[By Nic Lindh on Sunday, 16 July 2017]
Mea Culpa: Geting this book roundup written has taken way too long. I’ve read a lot of books since the last installment, but haven’t had the discipline to jot down my notes, so these are only a few of the books that have scrolled across my Kindle.
Most of my energies have gone toward my Swedish-language podcast about America. Turns out blogging and podcasting scratch the same itch, but podcasting is way more labor-intensive. And fun! Podcasting is a lot of fun!
I believe this is what’s called foreshadowing.
Nevertheless, I have scolded myself appropriately, and will take better notes going forward.
A beautifully written memoir of growing up in a dysfunctional family of, not to put to fine a point on it, white trash, Hillbilly Elegy does a great job of showing the human cost of an honor culture out of touch with modern society.
Hillbilly Elegy is honest and raw, drenched in existential despair and hopelessness.
Mary Roach has made her writing career by being utterly non-squeamish and having a breezy and approachable writing style. In Gulp, she manages to make your digestive tract both very interesting and not all that gross.
She also found a very plausible theory for the myths about dragons you’ll have to read the book to learn.
But above all, Gulp really brings home how our digestive tracts really are us:
The great irony is that in the beginning, the gut was all there was. “We’re basically a highly evolved earthworm surrounding the intestinal tract,” Khoruts commented as we drove away from his clinic the last day I was there. Eventually, the food processor had to have a brain attached to help it look for food, and limbs to reach that food. That increased its size, so it needed a circulatory system to distribute the fuel that powered the limbs. And so on. Even now, the digestive tract has its own immune system and its own primitive brain, the so-called enteric nervous system. I recalled what Ton van Vliet had said at one point in our conversation: “People are surprised to learn: They are a big pipe with a little bit around it.”
The Stars are Legion turns space opera on its head by instead of imagining vast metallic space ships, it’s squishy and nightmarish, with generation ships designed as organic worlds. Which makes a lot of sense when you think about it.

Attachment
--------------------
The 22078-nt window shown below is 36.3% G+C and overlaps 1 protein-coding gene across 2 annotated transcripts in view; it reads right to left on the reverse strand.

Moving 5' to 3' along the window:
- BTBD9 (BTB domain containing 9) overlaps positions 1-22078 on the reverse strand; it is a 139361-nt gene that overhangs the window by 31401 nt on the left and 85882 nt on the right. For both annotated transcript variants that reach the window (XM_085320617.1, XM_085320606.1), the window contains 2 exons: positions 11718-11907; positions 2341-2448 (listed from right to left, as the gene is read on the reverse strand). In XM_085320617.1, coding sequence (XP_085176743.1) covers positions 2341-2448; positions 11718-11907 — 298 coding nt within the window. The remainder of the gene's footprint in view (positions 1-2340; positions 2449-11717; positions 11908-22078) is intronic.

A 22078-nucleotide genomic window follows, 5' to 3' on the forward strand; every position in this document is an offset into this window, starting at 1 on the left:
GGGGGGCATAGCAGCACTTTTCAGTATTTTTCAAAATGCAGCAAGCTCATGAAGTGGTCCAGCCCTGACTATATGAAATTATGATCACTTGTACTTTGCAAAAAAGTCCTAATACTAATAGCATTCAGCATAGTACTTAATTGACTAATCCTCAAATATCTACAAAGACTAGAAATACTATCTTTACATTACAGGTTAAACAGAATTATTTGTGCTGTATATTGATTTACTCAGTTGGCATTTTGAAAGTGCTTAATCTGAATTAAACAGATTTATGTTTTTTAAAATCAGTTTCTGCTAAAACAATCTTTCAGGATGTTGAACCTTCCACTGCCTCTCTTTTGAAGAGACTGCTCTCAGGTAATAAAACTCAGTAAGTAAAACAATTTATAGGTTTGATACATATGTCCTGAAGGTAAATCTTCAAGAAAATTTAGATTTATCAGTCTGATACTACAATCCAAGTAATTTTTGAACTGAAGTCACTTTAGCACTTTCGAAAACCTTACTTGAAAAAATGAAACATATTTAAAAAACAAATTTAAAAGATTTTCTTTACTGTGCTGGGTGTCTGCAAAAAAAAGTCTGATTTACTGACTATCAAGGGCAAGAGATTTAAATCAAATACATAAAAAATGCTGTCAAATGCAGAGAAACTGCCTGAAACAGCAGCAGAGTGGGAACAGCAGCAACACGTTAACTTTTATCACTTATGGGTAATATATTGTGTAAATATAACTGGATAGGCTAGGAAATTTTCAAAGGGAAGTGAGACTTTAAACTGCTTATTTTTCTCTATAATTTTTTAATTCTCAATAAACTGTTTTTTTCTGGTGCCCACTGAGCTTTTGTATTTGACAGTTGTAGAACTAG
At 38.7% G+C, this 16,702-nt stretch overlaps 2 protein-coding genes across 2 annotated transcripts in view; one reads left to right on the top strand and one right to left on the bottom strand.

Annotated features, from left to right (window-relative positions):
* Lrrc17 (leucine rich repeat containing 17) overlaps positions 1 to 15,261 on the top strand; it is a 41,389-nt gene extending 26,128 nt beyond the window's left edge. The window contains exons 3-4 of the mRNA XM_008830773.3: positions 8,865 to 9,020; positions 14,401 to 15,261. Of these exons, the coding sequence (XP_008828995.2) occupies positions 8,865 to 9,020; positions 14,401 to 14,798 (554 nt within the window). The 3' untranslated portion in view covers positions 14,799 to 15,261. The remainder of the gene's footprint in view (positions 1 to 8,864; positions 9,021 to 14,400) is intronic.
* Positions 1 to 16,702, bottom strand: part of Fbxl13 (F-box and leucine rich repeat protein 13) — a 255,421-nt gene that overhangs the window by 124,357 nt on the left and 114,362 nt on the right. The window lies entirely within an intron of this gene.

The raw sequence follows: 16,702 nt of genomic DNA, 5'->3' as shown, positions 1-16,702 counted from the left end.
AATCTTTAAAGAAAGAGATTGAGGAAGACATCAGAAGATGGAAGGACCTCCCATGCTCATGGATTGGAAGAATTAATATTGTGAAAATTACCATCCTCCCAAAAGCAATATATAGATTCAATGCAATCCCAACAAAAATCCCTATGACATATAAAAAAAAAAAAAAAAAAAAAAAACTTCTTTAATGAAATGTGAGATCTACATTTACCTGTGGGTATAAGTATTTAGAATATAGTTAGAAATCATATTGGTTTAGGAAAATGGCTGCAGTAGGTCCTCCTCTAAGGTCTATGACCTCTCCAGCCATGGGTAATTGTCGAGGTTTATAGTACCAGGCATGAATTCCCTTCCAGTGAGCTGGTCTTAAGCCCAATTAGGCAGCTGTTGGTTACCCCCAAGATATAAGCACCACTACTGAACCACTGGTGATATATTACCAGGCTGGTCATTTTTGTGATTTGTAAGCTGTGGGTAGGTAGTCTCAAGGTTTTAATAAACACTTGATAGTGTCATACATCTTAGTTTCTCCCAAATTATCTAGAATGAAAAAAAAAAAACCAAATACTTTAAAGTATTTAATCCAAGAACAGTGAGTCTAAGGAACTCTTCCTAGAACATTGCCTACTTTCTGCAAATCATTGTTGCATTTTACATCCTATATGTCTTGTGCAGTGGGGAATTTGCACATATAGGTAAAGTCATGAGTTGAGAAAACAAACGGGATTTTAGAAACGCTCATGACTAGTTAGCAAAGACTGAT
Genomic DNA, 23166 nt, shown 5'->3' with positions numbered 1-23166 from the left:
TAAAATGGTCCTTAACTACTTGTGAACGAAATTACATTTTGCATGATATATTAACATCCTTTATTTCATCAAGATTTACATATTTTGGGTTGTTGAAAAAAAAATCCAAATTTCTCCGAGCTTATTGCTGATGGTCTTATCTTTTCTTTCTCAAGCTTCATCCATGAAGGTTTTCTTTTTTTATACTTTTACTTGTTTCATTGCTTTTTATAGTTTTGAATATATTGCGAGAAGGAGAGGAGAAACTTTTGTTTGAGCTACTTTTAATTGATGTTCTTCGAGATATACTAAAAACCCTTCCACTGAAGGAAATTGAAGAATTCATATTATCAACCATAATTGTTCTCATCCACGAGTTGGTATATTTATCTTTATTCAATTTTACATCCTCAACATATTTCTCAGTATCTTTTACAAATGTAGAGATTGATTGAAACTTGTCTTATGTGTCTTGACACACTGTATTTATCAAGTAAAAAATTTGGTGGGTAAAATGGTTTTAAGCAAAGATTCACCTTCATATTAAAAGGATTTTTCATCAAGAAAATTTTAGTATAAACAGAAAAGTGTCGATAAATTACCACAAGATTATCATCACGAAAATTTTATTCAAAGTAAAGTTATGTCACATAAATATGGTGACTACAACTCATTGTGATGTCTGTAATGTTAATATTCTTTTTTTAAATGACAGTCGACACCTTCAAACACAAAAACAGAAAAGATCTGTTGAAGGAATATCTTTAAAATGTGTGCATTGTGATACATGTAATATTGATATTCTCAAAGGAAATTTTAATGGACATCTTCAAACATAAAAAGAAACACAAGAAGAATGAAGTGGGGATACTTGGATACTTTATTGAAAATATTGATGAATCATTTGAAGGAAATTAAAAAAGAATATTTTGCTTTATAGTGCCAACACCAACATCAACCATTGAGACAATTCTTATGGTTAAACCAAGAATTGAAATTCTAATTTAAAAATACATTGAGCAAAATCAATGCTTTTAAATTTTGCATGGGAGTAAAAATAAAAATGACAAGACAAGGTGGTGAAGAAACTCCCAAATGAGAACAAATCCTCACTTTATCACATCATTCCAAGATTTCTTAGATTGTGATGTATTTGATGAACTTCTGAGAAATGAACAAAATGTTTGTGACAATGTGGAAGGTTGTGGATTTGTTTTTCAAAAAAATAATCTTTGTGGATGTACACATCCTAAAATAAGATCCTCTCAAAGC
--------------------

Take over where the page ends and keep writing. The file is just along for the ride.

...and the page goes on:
The Stars are Legion takes place ages after the generation ships’ creation, long after most knowledge of how they function has been lost into myth. Hurley thrusts the reader straight into the action and does a fantastic job of letting the world building unfold organically—as it were—and there are times when you go, “Oh, of course that’s why things are this particular way!”
Like Hurley’s previous works, The Belle Dame Apocrypha and World Breaker, Legion is populated by strong women with agency. As a matter of fact, only women, which is one of those details that makes a lot of sense later on in the book.
It’s an engrossing take on space opera, but suffers a bit from a draggy middle where a trek flounders much too long and, as is par for the course for Hurley, you have to be in the mood for terrible, self-centered characters.
If you enjoy gritty novels or space opera, The Stars are Legion belongs in your reading list.
I am a huge fan of the Sandman Slim series—it’s one of the freshest, most irreverent gothic-slash-noir-slash-tattoos-everywhere series out there, but unfortunately this ninth installment just didn’t do it for me.
It feels like Kadrey is struggling with where to take our beloved Sandman next and The Kill Society kind of flounders around, searching. But—spoiler horn—there is a bit of a reset at the end, so the next installment could be great. Fingers crossed.
Note: The links are Amazon affiliate links. If you purchase through them I get a tiny kickback, which motivates me to keep writing these reviews. It’s appreciated.